Turning first to the prior art process as illustrated by FIGS. 1A-1K, FIG. 1A shows a billet 10 having a substantially square cross section with slightly rounded corners and having a cross sectional area of 19,430 sq. mm. This billet is then reduced to workpiece 12 (in FIG. 1B) having a rectangular cross section and then in FIG. 1C a workpiece 14 of square cross section.
From the square cross section of 12,014 sq. mm. the workpiece is sequentially transformed to oval, then round, then oval, etc. cross section until in FIG. 1K the final circular cross section of 1818 sq. mm. is produced.
It will be understood that the process which is involved in producing the change from circular to ellipsoidal and circular cross section involves a "deep draw" profile on the reducing rollers which involves a huge velocity differential on the surface of the reducing rollers producing the required deformation.
In a typical process, the billet 10 is reduced 18.43% in cross section in the first pass; 24.20% in the second pass; 20.57% in the third pass, etc.
The usual percentage reduction in a conventional rolling pass will vary from about 10 to 40 percent.
Attention is now directed to FIGS. 2A-2K which illustrate a sequence of cross sectional configuration changes employed by the present invention which is effective in reducing the square billet 16 of FIG. 2A (cross sectional area 40,947 sq. mm.) to a bar 18 of FIG. 2B (having a cross sectional area 1780 sq. mm.) in the same number of passes as the prior art example above.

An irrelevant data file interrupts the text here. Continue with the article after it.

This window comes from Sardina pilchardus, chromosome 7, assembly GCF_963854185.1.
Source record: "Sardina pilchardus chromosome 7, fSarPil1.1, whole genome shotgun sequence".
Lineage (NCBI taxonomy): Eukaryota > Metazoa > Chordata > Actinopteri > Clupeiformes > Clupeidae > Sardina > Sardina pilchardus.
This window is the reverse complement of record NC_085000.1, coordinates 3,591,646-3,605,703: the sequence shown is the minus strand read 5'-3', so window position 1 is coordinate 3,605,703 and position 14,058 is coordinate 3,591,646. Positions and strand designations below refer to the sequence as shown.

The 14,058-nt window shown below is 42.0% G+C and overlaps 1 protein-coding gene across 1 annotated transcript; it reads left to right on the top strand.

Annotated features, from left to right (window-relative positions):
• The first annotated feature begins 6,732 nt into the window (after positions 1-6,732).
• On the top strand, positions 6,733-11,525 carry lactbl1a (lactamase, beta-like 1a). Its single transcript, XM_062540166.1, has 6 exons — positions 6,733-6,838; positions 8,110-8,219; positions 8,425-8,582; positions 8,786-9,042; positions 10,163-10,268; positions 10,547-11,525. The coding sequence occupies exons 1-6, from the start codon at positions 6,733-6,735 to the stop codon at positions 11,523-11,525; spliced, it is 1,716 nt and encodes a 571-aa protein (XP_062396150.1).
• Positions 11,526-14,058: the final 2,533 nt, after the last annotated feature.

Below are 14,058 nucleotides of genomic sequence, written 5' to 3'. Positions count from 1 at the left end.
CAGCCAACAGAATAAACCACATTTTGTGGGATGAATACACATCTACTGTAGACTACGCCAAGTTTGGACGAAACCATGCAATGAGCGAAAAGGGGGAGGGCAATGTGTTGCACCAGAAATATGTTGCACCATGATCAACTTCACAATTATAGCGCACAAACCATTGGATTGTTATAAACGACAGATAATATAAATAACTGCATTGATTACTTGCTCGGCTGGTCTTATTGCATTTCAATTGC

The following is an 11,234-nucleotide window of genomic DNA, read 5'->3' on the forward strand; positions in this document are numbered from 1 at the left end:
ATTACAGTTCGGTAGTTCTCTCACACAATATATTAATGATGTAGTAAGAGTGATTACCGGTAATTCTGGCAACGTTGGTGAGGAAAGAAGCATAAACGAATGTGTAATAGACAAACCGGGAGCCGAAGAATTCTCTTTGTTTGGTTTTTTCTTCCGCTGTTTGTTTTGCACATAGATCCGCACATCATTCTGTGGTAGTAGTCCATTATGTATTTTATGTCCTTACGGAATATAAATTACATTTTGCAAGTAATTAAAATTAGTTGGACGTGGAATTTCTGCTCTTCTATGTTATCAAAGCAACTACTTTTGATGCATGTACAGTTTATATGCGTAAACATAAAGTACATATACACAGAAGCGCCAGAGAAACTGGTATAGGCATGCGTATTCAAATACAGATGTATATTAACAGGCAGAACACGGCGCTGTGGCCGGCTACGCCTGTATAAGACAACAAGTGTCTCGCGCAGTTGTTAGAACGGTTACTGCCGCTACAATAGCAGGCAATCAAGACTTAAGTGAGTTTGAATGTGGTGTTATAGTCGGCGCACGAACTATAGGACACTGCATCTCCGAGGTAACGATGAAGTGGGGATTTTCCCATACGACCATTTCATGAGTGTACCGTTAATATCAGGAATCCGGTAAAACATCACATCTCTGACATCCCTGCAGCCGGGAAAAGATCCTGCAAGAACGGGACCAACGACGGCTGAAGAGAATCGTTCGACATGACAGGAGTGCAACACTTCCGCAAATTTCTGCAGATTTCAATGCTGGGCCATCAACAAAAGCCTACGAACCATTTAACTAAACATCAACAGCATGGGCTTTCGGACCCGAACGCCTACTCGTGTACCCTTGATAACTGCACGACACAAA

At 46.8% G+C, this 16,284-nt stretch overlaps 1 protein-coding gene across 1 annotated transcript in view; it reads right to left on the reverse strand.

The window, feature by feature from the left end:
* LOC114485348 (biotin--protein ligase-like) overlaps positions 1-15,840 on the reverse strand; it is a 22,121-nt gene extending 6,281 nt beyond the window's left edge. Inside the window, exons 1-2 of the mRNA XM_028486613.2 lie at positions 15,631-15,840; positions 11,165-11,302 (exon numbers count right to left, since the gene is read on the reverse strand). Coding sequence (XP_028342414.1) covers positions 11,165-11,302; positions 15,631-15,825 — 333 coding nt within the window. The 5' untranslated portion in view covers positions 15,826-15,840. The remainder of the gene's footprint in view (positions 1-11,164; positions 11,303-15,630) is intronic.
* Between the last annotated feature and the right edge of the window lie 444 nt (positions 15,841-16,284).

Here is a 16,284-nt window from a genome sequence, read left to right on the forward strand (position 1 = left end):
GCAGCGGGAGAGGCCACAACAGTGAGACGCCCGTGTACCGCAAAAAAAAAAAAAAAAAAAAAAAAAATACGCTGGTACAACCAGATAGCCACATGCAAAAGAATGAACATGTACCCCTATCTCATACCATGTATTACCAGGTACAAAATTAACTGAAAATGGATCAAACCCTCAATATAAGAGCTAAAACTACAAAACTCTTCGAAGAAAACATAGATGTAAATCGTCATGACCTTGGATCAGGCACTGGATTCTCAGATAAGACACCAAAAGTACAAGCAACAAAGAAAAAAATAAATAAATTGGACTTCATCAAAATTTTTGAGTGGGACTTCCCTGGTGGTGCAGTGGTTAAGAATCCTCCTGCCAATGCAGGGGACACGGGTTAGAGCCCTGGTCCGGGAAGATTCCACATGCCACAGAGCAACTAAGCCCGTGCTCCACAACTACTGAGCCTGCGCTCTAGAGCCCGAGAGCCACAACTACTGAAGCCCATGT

In applicant's method, the elongate substantially square billet 16 (which has more than twice the cross sectional area of billet 10, for the prior art example illustrated above) is passed through a first roll stand in which the rolls have vertical axes and the shallow V shaped groove in each roll is terminated by peripheral rounded edges to produce the rhombic shaped workpiece 20. The corners 32 and 34 of billet 10 are forced inwardly to produce obtuse apices 40 and 42 of workpiece 20 at the ends of minor axis 44. Similarly acute apices 46 and 48 at the end of major axis 50 are produced by the peripheral curves in the rollers.